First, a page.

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Stephen Gardner Champlin
Stephen Gardner Champlin
July 1, 1827|
Kingston, New York
|Died||January 24, 1864
Grand Rapids, Michigan
|Place of burial||
Fulton Street Cemetery, Grand Rapids, Michigan
|Allegiance||United States of America
||United States Army
|Years of service||1861–1863|
|Commands held||3rd Michigan Infantry Regiment|
|Battles/wars||American Civil War|
Stephen Gardner Champlin (July 1, 1827 – January 24, 1864) was an American physician, lawyer, soldier, and judge. He served in the Union Army during the American Civil War, rising to the rank of brigadier general before succumbing to wounds he received in combat.
Champlin was born in Kingston, New York, a son of Jeffrey Clarke Champlin (1798–1872) and his wife Allis Ellen (1804–1873). He received his initial education at local public schools, and then he attended the academy at Rhinebeck in Dutchess County for a single term.
Champlin decided in 1848 to give up working as a physician, and by 1849 he was studying to become a lawyer. He attended State and National Law School for two terms, and in 1850 he continued his studies with Theodoric R. Westbrook in Kingston. He was admitted to the bar later in 1850, and commenced practice in Albany, New York.
On January 1, 1851, Champlin married Mary E. Smedes in Wawarsing. They had one child, a son named Alexander. In 1853 the Champlins moved to Grand Rapids, Michigan. Champlin practiced law in partnership with Lucius Patterson. In 1856 he was elected judge of the Recorder's Court, and served two years.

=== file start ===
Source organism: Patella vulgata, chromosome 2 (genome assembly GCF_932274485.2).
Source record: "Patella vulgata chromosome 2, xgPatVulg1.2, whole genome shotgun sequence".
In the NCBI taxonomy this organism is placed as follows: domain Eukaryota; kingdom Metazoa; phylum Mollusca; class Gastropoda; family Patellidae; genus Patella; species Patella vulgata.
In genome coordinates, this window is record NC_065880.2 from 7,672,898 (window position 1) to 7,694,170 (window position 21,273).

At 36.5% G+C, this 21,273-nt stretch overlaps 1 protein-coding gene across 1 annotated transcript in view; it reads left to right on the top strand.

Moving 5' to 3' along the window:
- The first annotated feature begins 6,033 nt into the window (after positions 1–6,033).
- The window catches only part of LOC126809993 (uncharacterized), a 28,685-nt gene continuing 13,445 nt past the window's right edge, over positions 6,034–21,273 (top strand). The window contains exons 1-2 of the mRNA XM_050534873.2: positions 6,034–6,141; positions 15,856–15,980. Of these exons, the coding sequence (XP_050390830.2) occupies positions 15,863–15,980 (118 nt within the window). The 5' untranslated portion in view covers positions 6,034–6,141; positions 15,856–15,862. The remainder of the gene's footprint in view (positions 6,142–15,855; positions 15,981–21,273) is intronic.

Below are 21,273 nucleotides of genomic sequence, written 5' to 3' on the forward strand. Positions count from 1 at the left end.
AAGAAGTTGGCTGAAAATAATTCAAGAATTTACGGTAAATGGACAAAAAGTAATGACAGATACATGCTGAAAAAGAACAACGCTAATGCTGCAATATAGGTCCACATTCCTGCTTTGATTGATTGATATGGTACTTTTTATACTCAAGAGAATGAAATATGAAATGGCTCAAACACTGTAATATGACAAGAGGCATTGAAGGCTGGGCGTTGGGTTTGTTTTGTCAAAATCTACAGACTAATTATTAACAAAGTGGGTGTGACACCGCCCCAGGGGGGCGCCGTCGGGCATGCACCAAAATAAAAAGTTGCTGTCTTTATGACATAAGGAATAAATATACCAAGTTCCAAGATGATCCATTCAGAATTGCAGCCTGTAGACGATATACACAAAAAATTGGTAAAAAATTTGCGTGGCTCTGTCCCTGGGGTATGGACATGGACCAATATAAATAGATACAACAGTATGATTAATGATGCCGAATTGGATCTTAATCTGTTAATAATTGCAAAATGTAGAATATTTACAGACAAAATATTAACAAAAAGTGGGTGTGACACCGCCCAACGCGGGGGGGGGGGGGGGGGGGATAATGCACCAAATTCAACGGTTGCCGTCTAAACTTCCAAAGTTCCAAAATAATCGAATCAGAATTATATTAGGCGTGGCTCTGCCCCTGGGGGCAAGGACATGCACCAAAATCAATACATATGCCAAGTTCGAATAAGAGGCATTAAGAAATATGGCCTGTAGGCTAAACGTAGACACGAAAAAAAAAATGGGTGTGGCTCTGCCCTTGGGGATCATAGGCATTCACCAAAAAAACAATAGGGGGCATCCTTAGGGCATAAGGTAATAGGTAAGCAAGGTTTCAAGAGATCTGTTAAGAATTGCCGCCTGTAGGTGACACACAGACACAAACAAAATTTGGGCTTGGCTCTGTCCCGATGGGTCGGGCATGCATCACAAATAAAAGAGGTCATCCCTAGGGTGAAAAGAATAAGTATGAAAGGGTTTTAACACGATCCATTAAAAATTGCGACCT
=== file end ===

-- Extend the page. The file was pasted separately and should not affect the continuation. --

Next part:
He was active in the Michigan state militia. On April 22, 1856 he was elected captain of the Grand Rapids Light Artillery ("Ringgolds" Light Artillery). During 1857 he began a new law partnership, this time with Harry Yale. In February 1858 Champlin was elected a major of the militia's Grand River Battalion. That fall he was elected the Prosecuting Attorney for Kent County.
Civil War service
When the American Civil War began in 1861, Champlin chose to follow the Union cause. On June 10 he entered the Union Army as a Major in the 3rd Michigan Infantry. This regiment was organized at Grand Rapids to serve three years, and left the city on June 13. Camplin was in command of a reconnaissance on August 30 near Bailey's Corners in Virginia. Afterwards he was highly praised for his performance in this minor action by the Union Army of the Potomac's commander, Maj. Gen. George B. McClellan. On September 5, McClellan sent the 3rd Michigan an aide with the following message: "The general is much pleased with Major Champlin's dispositions on the occasion, which he deems eminently proper, and he desires you to convey his thanks to Major Champlin for the efficient manner in which this service was performed." That fall Champlin was appointed commander of the 3rd Michigan, with the rank of colonel as of October 28.
Champlin participated during the 1862 Peninsula Campaign, and was wounded in his hip at the Battle of Seven Pines on May 31. Subsequently he was granted a 30-day leave to mend. Champlin was commended for his actions during the battle by divisional commander Maj. Gen. Philip Kearny, shortly before the latter's own death in combat.
Partially recovered, Champlin led his regiment during the Second Battle of Bull Run on August 28–30, and was again injured during the battle's last day, re-opening his wound he received in May. During this second leave for recuperation, Champlin was promoted to brigadier general in the Union Army, to rank from November 29, 1862. While resting in Washington, D.C., he wrote to Michigan Governor Austin Blair on January 3, 1863, formally resigning his command of the 3rd due to his promotion.
In 1863 Champlin was appointed to command of the Draft Depot at Camp Cleveland, Ohio. However this order was revoked in late August, most likely due to his health condition. Instead, Champlin was assigned to the command of the Draft Depot near his home in Grand Rapids on September 22. Champlin's hip wound still bothered him, and he reportedly resigned his commission in the Union Army on November 8, 1863.
Champlin died in early 1864 at his home due to his wounds. His funeral was conducted at St. Mark's Church in Grand Rapids on January 28, and he was buried there in Fulton Street Cemetery. In his honor, Grand Army of the Republic Post #29 in Grand Rapids was named for him.
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